White House

Texans say goodbye to Bush and his ‘dear place’ in their hearts

People from around the country remember George H.W. Bush

People from all over the country paid their respects to former President George H.W. Bush at U.S. Capitol.
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People from all over the country paid their respects to former President George H.W. Bush at U.S. Capitol.

Samantha Resendiz was bundled up for chilly weather, waiting in the 42-degree cold to pay her respects one last time to a man whose family she said “has a dear place in my heart.”

The nursing student said she’s been visiting the George H.W. Bush library in her hometown of College Station, Texas, since she was in kindergarten.

“We were talking about this morning that it just seems like you wanted him to be your grandfather,” said Resendiz, who now attends The George Washington University in Washington, D.C.

Resendiz was part of an outpouring of affection for the nation’s 41st president, who is lying in state at the U.S. Capitol rotunda all day Tuesday.

Wednesday, a state funeral will be held at the National Cathedral in Washington, and Thursday, Bush will be laid to rest in College Station.

“My husband’s active duty Air Force, we’re stationed here now, but I wanted to come pay my respects to a wonderful man and a wonderful president who did a lot for his country,” said Tia Brinkley, an Arlington, Texas., native.

“We admire the Bush family, respect the gentleman, and he provided the type of leadership that is sadly lacking now,” said Peter Crew, who traveled from Houston to see the former president’s casket.

Arlington, Texas, native Tia Brinkley, pays respects to the late George H.W. Bush at the U.S. Capitol in Washington, D.C.

Bush, who died Friday at age 94, was president from 1989 to 1993. He was a familiar presence in Washington: a congressman in the late 1960s, then CIA director, envoy to China and Republican Party chairman. He was vice president from 1981 to 1989.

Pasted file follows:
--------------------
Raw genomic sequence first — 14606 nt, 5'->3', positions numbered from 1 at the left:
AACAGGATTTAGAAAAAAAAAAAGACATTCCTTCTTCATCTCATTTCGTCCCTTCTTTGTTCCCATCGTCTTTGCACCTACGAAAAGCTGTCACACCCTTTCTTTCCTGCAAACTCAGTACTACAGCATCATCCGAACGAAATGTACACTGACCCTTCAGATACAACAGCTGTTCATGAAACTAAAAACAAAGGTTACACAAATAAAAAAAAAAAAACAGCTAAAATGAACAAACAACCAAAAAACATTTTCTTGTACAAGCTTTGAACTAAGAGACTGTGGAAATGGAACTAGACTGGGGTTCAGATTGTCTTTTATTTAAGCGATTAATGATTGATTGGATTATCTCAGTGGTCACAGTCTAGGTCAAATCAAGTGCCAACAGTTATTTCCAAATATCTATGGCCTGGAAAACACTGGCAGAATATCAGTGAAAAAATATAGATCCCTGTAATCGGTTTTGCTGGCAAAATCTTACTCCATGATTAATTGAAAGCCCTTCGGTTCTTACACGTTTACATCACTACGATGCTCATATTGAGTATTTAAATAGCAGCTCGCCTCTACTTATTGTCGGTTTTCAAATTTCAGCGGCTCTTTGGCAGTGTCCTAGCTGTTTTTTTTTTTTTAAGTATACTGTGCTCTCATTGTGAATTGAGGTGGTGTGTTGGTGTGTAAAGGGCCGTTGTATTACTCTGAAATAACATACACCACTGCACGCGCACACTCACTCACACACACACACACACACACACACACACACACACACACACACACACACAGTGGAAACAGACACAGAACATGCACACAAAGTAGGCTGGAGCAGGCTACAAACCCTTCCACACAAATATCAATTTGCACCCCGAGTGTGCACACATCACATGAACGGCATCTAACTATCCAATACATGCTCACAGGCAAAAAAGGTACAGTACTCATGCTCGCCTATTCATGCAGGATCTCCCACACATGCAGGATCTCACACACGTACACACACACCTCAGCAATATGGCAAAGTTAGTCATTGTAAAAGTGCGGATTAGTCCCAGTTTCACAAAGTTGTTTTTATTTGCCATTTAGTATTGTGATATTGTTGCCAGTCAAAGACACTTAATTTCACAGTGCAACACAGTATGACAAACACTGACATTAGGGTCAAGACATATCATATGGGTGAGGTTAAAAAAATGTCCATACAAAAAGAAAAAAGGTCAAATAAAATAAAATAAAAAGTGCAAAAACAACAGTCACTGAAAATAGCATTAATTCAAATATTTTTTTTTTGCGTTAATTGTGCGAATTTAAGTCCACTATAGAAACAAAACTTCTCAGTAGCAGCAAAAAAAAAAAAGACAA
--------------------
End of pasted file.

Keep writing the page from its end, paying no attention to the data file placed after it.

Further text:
Before Bush leaves the nation’s capital Wednesday, veterans of his decades-long political career also lined up to pay final respects to a man who they said reminds them of a kinder, gentler time in D.C.

Former Sen. Bob Dole, R-Kansas, who is 95, made the trek to say goodbye to a onetime friend and occasional political rival.

Dole was helped from his wheelchair in the rotunda to salute the fellow World War II veteran, whom he unsuccessfully challenged or the 1988 Republican presidential nomination.

Former Senator Bob Dole of Kansas pays his respects as President George H.W. Bush Lies in State at the nation's capitol in Washington, D.C.

“I’m a Democrat, but George [H.W.] Bush was a good man,” Gary Holm said after viewing the casket. An Army veteran who served as budget chief for the Army Reserve, Holm recalled meeting Bush at the Capitol years ago.

“I went to his inauguration in 1989 and I met him... right outside the Capitol here shortly thereafter,” said Holm, a North Dakota native who now lives in Alexandria, Virginia. “He was a war hero... They don’t make many like him.” Bush was a Navy aviator during World War II.

Julie Dudley, who worked for former Sen. Howard Baker, R-Tennessee, in the 1980s, and Jennifer Kochard, who worked in the White House’s Office of Management and Budget when Bush was vice president, drove Monday morning from Charlottesville, Virginia, roughly two and a half hours from Washington.

During the Bush administration, Dudley said, “both the House and Senate were in Democratic hands then and yet [Bush] got so much accomplished.”

”I couldn’t wait to come and pay my respects to this man,” Kochard said.

In an interview off the closed street where lines to see the president were growing steadily Tuesday morning, Jack McGirl, a New York City native who worked for the FBI from 1969 to 1997, recalled meeting Bush to discuss a contact for his job at the FBI.

“I had a chance while I worked to deal with him and talk to him. He was vice president at that time, and he was welcoming to me… so I followed him ever since,” said McGirl, who now lives in Virginia. “He’s giving, he’s caring about people, and right now that’s what we need.”

Andrea Drusch is the Washington Correspondent for the Fort Worth Star-Telegram. She is a Corinth, Texas, native and graduate of the Bob Schieffer School of Journalism at Texas Christian University. She returns home frequently to visit family, get her fix of Fuzzy’s Tacos and cheer on the Horned Frogs.


Kellen Browning is the D.C. correspondent for McClatchy’s newspapers in Washington and Idaho: The News Tribune, Tri-City Herald, Olympian, Bellingham Herald and Statesman. Before making his way to D.C., Kellen spent last summer chasing wildfires and covering local government for The Sacramento Bee.


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